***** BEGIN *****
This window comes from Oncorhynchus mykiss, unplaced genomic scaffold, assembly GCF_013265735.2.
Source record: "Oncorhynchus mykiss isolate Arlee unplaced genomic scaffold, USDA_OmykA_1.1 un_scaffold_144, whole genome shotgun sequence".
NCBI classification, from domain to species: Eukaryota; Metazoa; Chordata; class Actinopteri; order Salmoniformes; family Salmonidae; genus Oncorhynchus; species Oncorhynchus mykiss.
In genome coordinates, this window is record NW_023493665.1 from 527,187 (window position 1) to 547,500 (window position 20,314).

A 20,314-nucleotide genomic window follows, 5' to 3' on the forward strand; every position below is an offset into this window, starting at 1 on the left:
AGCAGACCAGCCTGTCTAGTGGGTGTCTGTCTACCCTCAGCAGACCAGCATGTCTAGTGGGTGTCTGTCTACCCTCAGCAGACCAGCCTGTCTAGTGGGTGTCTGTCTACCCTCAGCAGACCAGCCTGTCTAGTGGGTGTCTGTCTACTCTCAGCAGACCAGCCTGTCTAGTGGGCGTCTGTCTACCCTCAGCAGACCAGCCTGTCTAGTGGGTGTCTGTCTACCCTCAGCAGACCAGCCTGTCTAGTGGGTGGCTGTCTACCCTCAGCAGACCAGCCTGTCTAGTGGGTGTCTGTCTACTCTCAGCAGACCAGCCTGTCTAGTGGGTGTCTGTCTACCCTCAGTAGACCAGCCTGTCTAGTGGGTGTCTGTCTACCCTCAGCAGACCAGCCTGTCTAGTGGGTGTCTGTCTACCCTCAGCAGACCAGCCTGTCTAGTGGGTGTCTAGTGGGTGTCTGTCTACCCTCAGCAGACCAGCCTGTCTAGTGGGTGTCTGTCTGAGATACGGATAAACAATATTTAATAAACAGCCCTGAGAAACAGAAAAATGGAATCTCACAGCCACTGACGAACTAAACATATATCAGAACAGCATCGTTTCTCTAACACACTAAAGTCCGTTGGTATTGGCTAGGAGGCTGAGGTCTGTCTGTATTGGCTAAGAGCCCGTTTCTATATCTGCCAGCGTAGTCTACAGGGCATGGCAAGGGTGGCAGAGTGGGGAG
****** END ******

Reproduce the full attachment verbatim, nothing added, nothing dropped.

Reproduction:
This window comes from Oncorhynchus mykiss, unplaced genomic scaffold, assembly GCF_013265735.2.
Source record: "Oncorhynchus mykiss isolate Arlee unplaced genomic scaffold, USDA_OmykA_1.1 un_scaffold_144, whole genome shotgun sequence".
NCBI classification, from domain to species: Eukaryota; Metazoa; Chordata; class Actinopteri; order Salmoniformes; family Salmonidae; genus Oncorhynchus; species Oncorhynchus mykiss.
In genome coordinates, this window is record NW_023493665.1 from 527,187 (window position 1) to 547,500 (window position 20,314).

A 20,314-nucleotide genomic window follows, 5' to 3' on the forward strand; every position below is an offset into this window, starting at 1 on the left:
AGCAGACCAGCCTGTCTAGTGGGTGTCTGTCTACCCTCAGCAGACCAGCATGTCTAGTGGGTGTCTGTCTACCCTCAGCAGACCAGCCTGTCTAGTGGGTGTCTGTCTACCCTCAGCAGACCAGCCTGTCTAGTGGGTGTCTGTCTACTCTCAGCAGACCAGCCTGTCTAGTGGGCGTCTGTCTACCCTCAGCAGACCAGCCTGTCTAGTGGGTGTCTGTCTACCCTCAGCAGACCAGCCTGTCTAGTGGGTGGCTGTCTACCCTCAGCAGACCAGCCTGTCTAGTGGGTGTCTGTCTACTCTCAGCAGACCAGCCTGTCTAGTGGGTGTCTGTCTACCCTCAGTAGACCAGCCTGTCTAGTGGGTGTCTGTCTACCCTCAGCAGACCAGCCTGTCTAGTGGGTGTCTGTCTACCCTCAGCAGACCAGCCTGTCTAGTGGGTGTCTAGTGGGTGTCTGTCTACCCTCAGCAGACCAGCCTGTCTAGTGGGTGTCTGTCTGAGATACGGATAAACAATATTTAATAAACAGCCCTGAGAAACAGAAAAATGGAATCTCACAGCCACTGACGAACTAAACATATATCAGAACAGCATCGTTTCTCTAACACACTAAAGTCCGTTGGTATTGGCTAGGAGGCTGAGGTCTGTCTGTATTGGCTAAGAGCCCGTTTCTATATCTGCCAGCGTAGTCTACAGGGCATGGCAAGGGTGGCAGAGTGGGGAG